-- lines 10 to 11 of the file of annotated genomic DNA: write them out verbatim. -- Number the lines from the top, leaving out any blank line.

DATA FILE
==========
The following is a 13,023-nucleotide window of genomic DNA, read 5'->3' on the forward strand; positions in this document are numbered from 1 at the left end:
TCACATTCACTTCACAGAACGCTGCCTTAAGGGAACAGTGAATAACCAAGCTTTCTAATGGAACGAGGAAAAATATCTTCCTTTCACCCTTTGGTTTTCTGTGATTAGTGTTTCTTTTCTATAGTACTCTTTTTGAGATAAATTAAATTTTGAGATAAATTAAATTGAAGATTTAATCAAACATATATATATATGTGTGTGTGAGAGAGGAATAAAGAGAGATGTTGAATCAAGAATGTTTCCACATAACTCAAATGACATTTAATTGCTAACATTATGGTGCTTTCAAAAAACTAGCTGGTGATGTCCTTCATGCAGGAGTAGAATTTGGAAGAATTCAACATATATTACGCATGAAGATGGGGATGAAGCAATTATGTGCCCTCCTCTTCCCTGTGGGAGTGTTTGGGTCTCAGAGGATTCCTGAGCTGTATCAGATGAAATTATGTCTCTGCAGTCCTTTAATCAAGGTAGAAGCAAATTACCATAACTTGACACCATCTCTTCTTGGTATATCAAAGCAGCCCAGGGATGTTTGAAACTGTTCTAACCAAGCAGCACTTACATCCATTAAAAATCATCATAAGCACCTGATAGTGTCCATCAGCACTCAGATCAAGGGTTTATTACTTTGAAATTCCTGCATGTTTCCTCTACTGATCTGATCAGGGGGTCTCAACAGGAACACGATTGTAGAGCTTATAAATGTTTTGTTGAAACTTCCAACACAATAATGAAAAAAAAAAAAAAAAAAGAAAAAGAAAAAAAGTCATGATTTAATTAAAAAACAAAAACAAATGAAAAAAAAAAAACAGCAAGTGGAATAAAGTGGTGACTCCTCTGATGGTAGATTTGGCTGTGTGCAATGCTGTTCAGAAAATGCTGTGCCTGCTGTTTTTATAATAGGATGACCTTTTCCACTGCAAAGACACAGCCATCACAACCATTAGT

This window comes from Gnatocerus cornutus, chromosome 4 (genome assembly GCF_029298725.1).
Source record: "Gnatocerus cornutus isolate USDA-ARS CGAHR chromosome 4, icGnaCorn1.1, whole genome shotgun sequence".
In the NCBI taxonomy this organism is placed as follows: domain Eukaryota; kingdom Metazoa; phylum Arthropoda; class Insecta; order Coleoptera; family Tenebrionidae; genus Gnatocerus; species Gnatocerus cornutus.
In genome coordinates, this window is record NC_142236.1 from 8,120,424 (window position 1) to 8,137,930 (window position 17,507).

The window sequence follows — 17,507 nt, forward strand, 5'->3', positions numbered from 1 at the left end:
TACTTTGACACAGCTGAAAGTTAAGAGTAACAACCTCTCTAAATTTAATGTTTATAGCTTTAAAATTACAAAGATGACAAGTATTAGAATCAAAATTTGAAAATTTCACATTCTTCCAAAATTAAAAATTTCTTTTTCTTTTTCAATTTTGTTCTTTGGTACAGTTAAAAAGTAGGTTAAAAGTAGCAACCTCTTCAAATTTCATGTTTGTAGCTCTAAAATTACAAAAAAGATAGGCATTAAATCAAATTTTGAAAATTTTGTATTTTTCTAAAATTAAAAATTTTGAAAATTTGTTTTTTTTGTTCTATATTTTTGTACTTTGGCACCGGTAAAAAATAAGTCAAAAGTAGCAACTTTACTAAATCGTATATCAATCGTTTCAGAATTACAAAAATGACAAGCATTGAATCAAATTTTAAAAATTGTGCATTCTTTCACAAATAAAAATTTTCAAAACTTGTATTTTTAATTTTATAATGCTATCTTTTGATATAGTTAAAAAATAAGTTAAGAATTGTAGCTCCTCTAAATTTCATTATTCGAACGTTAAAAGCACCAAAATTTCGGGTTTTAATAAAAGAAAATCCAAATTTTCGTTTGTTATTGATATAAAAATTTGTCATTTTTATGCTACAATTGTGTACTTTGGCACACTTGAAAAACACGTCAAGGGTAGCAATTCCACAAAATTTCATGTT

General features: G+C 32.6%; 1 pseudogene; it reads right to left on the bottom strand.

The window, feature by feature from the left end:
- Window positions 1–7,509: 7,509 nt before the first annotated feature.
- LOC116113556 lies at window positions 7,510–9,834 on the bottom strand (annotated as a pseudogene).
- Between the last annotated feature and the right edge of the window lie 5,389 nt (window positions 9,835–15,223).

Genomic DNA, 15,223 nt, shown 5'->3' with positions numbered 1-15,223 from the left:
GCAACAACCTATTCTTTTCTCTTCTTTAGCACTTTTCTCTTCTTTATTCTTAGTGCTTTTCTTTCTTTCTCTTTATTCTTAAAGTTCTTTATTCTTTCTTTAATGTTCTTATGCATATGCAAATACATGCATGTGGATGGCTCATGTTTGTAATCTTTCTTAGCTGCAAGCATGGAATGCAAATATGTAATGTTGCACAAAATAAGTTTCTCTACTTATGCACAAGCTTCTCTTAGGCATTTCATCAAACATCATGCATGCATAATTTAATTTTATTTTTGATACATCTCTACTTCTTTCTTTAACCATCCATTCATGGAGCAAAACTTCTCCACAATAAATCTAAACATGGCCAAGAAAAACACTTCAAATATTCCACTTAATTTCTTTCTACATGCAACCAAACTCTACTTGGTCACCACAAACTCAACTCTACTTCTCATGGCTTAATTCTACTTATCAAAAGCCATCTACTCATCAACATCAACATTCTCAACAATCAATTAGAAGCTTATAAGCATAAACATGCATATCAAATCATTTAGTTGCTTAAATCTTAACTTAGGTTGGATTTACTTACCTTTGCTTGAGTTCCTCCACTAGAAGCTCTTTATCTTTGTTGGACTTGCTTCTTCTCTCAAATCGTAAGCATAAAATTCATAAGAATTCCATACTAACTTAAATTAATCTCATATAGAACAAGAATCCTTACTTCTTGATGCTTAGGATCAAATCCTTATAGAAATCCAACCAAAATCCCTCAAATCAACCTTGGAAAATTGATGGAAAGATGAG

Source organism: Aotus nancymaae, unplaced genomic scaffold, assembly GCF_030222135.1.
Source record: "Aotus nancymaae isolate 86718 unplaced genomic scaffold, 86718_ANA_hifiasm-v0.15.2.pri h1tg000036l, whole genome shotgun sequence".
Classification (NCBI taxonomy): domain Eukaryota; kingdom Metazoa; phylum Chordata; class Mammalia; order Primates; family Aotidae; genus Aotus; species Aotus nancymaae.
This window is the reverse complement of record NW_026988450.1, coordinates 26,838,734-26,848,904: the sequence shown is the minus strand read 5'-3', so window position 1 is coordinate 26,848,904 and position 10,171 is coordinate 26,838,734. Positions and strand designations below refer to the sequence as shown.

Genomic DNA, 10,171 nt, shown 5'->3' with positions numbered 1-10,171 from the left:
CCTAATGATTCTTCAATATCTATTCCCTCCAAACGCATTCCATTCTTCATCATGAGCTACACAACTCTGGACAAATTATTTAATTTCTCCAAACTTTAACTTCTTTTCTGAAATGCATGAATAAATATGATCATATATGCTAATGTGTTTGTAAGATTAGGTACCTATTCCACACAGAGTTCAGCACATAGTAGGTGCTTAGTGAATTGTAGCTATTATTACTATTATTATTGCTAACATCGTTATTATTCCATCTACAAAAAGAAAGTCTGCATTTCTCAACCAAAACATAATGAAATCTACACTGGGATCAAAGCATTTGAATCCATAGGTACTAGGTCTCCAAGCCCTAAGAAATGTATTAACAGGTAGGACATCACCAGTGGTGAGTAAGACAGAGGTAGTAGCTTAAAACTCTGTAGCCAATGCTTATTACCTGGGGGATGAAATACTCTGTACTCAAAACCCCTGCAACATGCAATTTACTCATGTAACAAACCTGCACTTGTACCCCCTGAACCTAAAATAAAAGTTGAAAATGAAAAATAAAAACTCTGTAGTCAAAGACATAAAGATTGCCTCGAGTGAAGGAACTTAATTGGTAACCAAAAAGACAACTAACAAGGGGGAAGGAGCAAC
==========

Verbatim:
The window, feature by feature from the left end:
- Window positions 1–7,509: 7,509 nt before the first annotated feature.